Getting justice

I’m for truth, no matter who tells it. I’m for justice, no matter who it’s for or against. Malcolm X

Narcissistic Abuse is a terrible injustice perpetrated on defenceless and, very often oblivious, victims. When the truth about the abuse finally transpires, many victims turn to the law to try to get justice for the terrible harm that was inflicted on them.  However, justice is still lagging when it comes to psychological abuse because evidencing that an offence has taken place can prove difficult if not impossible.

Very often, the victim is seen as responsible for the abuse that took place as “it takes two to tango” or the abuse is being played down as “just a toxic relationship.” Only when a more serious crime such as ABH, GBH or murder takes place will the police proceed to an arrest and decide press charges.

In the UK, on 29 December 2015, Section 76 of the Serious Crime Act 2015 created a new offence of controlling or coercive behaviour in an intimate or family relationship. The offence was defined as follows:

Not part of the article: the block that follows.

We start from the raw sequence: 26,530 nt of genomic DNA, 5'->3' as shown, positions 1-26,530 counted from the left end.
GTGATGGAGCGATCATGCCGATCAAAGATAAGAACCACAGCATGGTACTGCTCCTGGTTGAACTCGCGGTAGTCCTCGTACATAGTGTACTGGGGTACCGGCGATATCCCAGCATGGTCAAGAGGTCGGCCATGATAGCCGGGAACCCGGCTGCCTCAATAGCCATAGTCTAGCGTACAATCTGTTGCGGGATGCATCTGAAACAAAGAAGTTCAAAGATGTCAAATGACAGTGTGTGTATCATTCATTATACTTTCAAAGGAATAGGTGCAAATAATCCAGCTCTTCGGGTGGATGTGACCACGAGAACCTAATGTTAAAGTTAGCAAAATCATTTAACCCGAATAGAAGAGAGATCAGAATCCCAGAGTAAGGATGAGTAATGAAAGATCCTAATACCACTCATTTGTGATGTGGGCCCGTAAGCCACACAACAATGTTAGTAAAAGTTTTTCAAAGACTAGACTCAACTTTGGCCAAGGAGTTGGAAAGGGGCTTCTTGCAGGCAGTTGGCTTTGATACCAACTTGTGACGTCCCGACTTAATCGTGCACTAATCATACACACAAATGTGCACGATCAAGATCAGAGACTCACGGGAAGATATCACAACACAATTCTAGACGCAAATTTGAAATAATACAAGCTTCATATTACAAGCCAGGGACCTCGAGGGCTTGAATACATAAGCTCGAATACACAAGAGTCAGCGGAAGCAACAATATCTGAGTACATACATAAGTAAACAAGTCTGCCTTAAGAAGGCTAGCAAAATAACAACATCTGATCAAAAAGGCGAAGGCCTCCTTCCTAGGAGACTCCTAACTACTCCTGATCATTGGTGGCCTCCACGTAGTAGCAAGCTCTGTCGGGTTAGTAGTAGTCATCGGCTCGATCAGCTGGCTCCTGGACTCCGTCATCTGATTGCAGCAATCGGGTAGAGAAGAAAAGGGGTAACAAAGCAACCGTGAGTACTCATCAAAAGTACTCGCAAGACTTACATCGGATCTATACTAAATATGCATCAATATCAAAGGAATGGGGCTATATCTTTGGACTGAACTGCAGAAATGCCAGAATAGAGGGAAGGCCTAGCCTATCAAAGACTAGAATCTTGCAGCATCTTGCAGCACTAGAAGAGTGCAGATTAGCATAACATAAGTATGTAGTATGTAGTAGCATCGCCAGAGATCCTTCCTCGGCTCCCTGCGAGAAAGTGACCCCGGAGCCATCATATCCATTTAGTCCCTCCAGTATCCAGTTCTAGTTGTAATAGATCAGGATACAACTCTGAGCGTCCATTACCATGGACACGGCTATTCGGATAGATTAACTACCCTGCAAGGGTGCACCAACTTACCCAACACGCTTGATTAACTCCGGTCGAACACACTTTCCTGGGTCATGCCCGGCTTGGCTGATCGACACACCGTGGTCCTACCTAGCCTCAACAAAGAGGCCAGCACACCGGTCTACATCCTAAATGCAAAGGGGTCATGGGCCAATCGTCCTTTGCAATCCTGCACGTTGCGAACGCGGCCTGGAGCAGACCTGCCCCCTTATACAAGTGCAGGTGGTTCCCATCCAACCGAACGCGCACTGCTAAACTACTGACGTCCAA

An offence is committed by A if A repeatedly or continuously engages in behaviour towards another person, B, that is controlling or coercive; and at time of the behaviour, A and B are personally connected; and the behaviour has a serious effect on B; and A knows or ought to know that the behaviour will have a serious effect on B.

There are two ways in which it can be proved that A’s behaviour has a ‘serious effect’ on B, If it causes B to fear, on at least two occasions, that violence will be used against them or If it causes B serious alarm or distress which has a substantial adverse effect on their day-to-day activities.

It is clear to me that Narcissistic Abuse falls within the scope of this law. Nonetheless, the police do not consider it so because most times, there is no tangible proof that the victim was abused.

I discussed this topic  in one of my earlier posts The Right Thing, written nearly two years ago in May 2017. I had broken up with him the previous month and was in a terrible state emotionally and mentally. The police were ready to charge my ex-boyfriend for physical assault, but as far as coercive or controlling behaviour was concerned, they did not think that the account of the psychological abuse I gave amounted to such an offence.